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The Voice New Testament from Ecclesia Bible Society

February 3, 2010

This is perhaps the most awkward book review I have done, to date. Perhaps that is fitting since The Voice New Testament is perhaps the most awkward Bible I have read, to date. I will admit that sounded more negative than I intended. Don’t stop now; I’ll explain.

This Bible is a project of the Ecclesia Bible Society. It is led by Chris Seay, pastor of Ecclesia Church in Houston, Texas. Ecclesia Church is very arts oriented and that is reflected in this Bible.

This is an all-new version of the New Testament. Is it a translation? Is it a paraphrase? Neither? Both? (Can you tell I am equivocating a little?) If there has ever been a hybrid of a translation and paraphrase, this is it. What does that mean? I’m glad you asked. It is a translation of the biblical text. There was a team of scholars with real Ph.D.’s and everything. There is also a lot of added explanatory material. And unlike a study bible where the added material is footnoted or referenced at the bottom or side of the page, this material is interwoven into the text. The added explanatory material is in italics, which makes it easy to distinguish from the translated text. This has the benefit of making your reading less disjointed by stopping and going to the bottom of the page repeatedly. The danger is that man’s words could be seen as equal with God’s. There are also a huge number of sidebar notes to further explain or clarify the text. These sidebar notes were not written by the scholars but by a group of Christian artists, authors, singers, and songwriters. This is the arts community that Ecclesia supports.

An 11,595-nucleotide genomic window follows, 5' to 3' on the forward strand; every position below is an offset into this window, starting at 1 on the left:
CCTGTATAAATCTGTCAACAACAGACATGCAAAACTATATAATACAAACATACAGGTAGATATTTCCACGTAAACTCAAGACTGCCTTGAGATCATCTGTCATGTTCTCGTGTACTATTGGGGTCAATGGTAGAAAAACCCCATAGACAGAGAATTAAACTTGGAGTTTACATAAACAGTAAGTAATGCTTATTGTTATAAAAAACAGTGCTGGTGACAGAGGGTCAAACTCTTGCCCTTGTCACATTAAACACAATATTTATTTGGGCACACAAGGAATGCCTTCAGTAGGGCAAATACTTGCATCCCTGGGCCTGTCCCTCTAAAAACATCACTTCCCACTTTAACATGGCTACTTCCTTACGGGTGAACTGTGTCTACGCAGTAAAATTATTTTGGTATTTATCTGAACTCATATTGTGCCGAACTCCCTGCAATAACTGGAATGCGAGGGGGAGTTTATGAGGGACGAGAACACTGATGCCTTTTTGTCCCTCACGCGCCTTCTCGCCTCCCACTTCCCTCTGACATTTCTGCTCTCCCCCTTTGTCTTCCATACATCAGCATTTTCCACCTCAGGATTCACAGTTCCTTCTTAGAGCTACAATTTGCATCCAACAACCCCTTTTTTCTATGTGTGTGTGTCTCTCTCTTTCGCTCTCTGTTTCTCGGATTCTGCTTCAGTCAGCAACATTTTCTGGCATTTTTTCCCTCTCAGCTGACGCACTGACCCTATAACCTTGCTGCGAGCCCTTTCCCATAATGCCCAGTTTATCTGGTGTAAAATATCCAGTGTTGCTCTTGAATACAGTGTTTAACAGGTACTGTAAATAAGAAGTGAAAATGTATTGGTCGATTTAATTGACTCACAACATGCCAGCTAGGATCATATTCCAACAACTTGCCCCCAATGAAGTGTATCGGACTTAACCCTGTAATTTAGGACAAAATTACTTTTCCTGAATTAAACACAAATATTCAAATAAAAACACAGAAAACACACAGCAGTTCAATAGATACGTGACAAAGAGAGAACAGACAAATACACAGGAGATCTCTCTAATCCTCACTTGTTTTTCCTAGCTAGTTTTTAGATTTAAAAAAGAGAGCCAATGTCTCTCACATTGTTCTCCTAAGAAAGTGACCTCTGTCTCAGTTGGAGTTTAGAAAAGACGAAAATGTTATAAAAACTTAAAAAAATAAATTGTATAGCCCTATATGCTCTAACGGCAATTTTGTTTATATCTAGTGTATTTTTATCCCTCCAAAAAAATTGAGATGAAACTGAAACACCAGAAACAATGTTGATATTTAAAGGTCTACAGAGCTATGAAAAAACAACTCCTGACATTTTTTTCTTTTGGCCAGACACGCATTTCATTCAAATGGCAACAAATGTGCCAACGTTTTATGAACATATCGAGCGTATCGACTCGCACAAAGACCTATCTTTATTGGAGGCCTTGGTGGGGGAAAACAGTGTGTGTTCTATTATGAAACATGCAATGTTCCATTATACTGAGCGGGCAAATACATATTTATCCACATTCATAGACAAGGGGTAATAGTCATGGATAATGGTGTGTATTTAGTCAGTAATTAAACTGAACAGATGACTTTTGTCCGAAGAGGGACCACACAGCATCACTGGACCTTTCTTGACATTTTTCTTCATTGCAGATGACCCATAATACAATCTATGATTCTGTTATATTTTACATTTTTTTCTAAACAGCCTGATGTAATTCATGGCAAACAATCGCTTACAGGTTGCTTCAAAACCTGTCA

Is it a good New Testament? Do I like it? Overall, I would have to say yes. And this surprised me. Some of the writers/artists are definitely part of the “emerging church” camp, which is another discussion, entirely. This Bible is definitely not appropriate for real study or to teach from. I do think it would be a great Bible to read for private devotions. The notes are well written and easy to read. This is one of the most understandable Bibles I have read in a while. With certain reservations, I would recommend The Voice New Testament.